Vendor management offices provide value

They're necessary, says John C McCarthy

By itself, an ironclad contract can't save a soured sourcing relationship, any more than an ironclad prenuptial agreement can ensure a happy marriage. When the honeymoon is over and you realise that the vendor with which your company entered a multiyear relationship isn't all you thought it would be, you scramble for the contract to see what options you have. But at that point, it's probably too late to salvage the relationship.

Oftens, companies enter sourcing relationships with all due diligence and then lose interest in maintaining it. They go about their business, relying on their carefully crafted contract to steer them clear of any problems. But when problems do crop up, they tend to be significant because so little attention has been paid to the relationship.

What's needed is a more formal vendor management effort and, in many instances, a dedicated vendor management office (VMO).

In fact, many firms are building VMOs. In 2007, Forrester Research asked 700 decision-makers at North American enterprises and 300 at European enterprises whether expanding their vendor management capabilities was either on the agenda or a critical priority. Nearly half — 48% — said it was.

But in a time of economic uncertainty, how can sourcing pros justify to resistant business leaders the value of a VMO? Business leaders are always interested in the bottom line, never more so than when times are tough. As a result, VMOs can get buy-in from executives by demonstrating the hard- and soft-dollar savings.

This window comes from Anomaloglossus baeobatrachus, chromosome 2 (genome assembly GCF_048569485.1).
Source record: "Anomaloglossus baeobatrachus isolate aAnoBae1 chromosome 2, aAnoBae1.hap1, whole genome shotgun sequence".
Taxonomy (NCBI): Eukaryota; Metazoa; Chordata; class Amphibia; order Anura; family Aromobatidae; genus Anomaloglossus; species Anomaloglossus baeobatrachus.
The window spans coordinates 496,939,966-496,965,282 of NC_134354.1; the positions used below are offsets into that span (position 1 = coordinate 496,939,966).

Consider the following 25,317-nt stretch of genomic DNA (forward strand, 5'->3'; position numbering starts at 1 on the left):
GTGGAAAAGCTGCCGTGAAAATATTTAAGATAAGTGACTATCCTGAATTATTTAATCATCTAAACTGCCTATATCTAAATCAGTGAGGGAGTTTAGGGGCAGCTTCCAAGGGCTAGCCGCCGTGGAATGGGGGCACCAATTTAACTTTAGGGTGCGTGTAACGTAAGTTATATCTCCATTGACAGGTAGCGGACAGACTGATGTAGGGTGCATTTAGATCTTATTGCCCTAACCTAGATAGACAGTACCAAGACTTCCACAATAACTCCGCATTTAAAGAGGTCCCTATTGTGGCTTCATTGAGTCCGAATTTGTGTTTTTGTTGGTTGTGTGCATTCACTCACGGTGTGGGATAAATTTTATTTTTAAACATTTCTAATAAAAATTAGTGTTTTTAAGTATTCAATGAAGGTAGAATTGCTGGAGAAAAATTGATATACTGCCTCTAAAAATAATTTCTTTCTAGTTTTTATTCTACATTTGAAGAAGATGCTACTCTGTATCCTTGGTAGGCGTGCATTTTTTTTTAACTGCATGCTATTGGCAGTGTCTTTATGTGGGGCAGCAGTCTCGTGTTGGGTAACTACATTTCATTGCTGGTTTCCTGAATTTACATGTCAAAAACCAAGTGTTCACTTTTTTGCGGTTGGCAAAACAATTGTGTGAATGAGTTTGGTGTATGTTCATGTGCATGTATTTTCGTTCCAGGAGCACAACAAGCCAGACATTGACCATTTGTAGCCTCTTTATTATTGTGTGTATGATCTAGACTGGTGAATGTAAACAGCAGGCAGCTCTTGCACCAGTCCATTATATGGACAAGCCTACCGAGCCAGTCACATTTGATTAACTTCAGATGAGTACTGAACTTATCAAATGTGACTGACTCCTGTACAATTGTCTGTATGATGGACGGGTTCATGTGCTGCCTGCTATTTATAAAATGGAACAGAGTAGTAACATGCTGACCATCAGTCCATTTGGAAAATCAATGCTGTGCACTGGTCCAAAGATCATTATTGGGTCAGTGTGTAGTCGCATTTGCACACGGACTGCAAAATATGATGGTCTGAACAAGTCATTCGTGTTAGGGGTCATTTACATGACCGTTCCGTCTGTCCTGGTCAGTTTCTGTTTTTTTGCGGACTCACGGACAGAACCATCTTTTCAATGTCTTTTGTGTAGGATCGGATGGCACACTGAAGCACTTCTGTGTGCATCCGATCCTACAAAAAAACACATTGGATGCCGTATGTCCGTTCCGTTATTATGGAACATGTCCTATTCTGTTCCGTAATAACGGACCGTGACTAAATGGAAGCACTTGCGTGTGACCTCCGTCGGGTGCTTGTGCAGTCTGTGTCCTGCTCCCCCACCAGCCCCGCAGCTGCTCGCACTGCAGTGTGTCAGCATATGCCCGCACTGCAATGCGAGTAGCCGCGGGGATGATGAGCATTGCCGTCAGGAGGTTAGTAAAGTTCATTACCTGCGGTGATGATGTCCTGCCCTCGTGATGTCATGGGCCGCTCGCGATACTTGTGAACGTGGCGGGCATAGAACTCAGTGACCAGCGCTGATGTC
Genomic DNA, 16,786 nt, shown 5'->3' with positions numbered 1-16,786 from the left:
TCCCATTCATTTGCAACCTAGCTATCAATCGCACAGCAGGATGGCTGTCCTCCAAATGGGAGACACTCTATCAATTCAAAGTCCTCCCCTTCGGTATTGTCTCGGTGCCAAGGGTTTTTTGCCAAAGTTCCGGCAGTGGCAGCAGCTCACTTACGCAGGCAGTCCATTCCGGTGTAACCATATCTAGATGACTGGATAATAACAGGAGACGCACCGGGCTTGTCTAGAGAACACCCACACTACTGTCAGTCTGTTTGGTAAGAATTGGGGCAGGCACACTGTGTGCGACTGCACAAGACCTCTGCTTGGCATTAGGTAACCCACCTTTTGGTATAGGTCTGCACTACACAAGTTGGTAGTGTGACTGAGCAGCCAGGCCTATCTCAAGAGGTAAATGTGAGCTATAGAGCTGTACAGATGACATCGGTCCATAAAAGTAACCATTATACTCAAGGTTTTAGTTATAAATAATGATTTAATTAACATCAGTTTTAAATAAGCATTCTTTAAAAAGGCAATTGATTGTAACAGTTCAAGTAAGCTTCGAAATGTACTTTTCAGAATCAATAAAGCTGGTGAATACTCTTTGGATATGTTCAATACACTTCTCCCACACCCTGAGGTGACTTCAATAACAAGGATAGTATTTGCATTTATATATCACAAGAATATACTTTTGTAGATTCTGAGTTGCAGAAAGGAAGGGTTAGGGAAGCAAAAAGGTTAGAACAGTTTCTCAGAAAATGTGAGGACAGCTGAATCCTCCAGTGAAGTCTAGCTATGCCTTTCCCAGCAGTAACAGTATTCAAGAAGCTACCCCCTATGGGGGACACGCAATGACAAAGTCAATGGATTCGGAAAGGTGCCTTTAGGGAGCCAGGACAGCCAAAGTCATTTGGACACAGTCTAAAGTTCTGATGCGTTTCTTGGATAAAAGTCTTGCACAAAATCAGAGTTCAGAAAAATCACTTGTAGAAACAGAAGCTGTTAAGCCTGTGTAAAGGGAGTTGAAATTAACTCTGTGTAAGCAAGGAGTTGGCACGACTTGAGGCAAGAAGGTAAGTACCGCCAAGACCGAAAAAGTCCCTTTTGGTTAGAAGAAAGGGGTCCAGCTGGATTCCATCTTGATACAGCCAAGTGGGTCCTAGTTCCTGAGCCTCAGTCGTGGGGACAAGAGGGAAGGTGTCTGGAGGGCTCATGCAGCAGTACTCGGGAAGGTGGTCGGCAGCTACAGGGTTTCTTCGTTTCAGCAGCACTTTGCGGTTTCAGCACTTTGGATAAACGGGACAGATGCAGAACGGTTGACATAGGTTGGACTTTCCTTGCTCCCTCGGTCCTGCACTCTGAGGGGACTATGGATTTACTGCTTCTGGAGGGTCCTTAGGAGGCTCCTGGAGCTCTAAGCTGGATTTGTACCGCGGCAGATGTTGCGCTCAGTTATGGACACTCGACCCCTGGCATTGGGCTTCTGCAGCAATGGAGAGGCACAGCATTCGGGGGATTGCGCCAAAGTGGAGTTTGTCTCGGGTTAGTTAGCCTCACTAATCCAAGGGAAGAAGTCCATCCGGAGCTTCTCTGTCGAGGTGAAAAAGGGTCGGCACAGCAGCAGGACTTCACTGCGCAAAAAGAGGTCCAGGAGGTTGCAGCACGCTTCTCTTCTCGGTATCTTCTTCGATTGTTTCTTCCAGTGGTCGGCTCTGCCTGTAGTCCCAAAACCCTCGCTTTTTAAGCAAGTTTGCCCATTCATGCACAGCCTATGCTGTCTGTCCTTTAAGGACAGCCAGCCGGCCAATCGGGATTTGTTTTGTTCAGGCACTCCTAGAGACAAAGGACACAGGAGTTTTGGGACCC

Forrester's research shows that VMOs deliver a consistent set of benefits that apply equally to new efforts and expanded ones. For example:

  • More effective demand management yields hard-dollar savings. Most of the tangible benefits of a VMO come from better leveraging volume-purchasing agreements, as the VMO improves coordination and institutes thorough reviews of maintenance contracts. Such oversight often reveals unnecessary spending. For many Fortune 1,000 companies, vendors can account for 65% of the IT budget. That being the case, a large company can easily recognise 1% to 3% savings by creating a VMO.
  • Better governance processes and supplier performance yield soft-dollar benefits. VMOs can improve processes in areas such as requirements gathering, vendor scorecarding and governance. Although it is much harder to quantify the benefits, the company will gain more consistent and predictable supplier performance.
  • Rigorous risk management minimises disruptions from poorly performing vendors. Increasingly, VMOs' governance responsibilities include formal risk management assessments of IT suppliers. These assessments help organisations avoid potentially expensive and brand-damaging outages that can result from poor supplier performance.

When you start to take control of the vendor management life cycle, it's important to avoid getting ahead of the company's ability to absorb change.

Building a VMO represents a key part of a company's strategy to bring more maturity and process discipline to IT and take an "activist sourcing" approach.

If your company doesn't recognise the value of a VMO, it's time to get key decision-makers on board by showing them how VMOs can drive costs down and IT's performance up.

Frank Hayes' Frankly Speaking column will return soon

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